The chemical industry is one of the UK's largest manufacturing sectors with more than 95% of all manufactured products containing inputs from it. Ranking fourth in Europe, the chemical industry also generates a significant trade surplus and accounts for approximately 19% of the UK's exports.
Government and industry need to carefully consider how they respond to the climate challenge, taking into account both the sectors high emissions due to its energy intensiveness and the vital strategic role it plays in the UK economy.
Other key findings of the Tyndall Manchester report conclude:
Reduction in the emission intensity of the industry's energy and feedstock supply will be challenging;
Carbon capture and storage (CCS) technology is an attractive long-term option to reduce emissions, but this requires the development of new infrastructure and integration into processes. This is unlikely to contribute substantially to the UK emission targets prior to 2030;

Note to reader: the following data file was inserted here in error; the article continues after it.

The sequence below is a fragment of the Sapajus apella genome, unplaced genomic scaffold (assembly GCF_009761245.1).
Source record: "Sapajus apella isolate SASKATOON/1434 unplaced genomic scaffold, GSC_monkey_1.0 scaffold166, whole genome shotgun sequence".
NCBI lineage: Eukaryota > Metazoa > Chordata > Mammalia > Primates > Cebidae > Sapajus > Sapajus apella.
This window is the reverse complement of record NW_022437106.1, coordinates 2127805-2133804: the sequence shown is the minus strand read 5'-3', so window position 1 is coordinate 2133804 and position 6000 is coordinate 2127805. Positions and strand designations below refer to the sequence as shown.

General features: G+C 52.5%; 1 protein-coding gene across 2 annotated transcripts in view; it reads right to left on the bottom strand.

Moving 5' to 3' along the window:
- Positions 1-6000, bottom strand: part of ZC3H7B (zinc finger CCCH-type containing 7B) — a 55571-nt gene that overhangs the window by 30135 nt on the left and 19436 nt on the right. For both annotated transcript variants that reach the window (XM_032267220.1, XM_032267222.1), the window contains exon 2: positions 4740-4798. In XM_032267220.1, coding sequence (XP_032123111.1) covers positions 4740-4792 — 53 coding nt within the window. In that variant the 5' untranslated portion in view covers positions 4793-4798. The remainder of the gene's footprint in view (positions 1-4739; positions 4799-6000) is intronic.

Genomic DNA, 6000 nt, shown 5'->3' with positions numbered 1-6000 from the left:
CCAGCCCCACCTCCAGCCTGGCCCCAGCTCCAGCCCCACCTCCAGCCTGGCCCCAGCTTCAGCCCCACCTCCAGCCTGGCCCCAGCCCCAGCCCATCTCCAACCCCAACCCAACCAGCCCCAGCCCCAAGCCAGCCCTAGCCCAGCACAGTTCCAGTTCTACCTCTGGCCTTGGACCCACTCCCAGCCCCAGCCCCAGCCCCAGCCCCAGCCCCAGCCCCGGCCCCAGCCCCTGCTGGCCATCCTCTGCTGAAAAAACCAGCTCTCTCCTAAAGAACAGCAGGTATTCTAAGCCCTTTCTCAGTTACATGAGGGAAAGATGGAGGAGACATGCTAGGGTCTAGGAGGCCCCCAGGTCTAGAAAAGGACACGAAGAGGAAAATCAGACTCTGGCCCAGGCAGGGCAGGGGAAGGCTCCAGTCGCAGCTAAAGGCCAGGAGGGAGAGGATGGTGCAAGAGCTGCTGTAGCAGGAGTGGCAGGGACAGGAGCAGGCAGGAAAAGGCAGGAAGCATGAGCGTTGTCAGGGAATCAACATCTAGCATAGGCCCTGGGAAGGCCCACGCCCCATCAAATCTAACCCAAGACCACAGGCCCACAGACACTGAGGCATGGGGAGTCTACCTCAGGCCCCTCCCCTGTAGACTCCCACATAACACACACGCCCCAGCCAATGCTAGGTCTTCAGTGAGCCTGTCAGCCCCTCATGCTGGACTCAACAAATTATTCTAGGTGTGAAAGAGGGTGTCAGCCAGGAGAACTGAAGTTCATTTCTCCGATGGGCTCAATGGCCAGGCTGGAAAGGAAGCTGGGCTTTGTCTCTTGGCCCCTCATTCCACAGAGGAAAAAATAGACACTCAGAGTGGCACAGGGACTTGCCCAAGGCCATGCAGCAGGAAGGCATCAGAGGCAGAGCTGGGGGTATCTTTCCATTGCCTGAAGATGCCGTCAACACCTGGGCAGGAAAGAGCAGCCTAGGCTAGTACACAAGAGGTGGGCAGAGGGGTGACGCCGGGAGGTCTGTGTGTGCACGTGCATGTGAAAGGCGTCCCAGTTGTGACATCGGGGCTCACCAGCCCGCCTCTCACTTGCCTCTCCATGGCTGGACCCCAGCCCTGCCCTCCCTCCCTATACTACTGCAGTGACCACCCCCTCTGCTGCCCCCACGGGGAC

Waste must be valued as a commodity but using biomass or waste products as a low-carbon energy and feedstock supply is currently not economically viable; and
The industry perceives that UK emission targets are more demanding than the rest of Europe, and certainly the Far and Middle-East and the US. This needs to be addressed if disinvestment is to be curtailed.
Mark Lewis, Technical Manager of NEPIC, added: "The chemical industry in the UK is the leading manufacturing export sector and underpins the advanced manufacturing sector across the economy. It is an essential part of any attempt to move to a low-carbon, advanced economy. But in playing this role in the UK and within the EU it is exposed to a number of challenges, which government and companies need to meet if its contribution to society is to be maintained."
In 2008, the UK Government established the world's first legally binding climate change target through the Climate Cha
|Contact: Aeron Haworth|
University of Manchester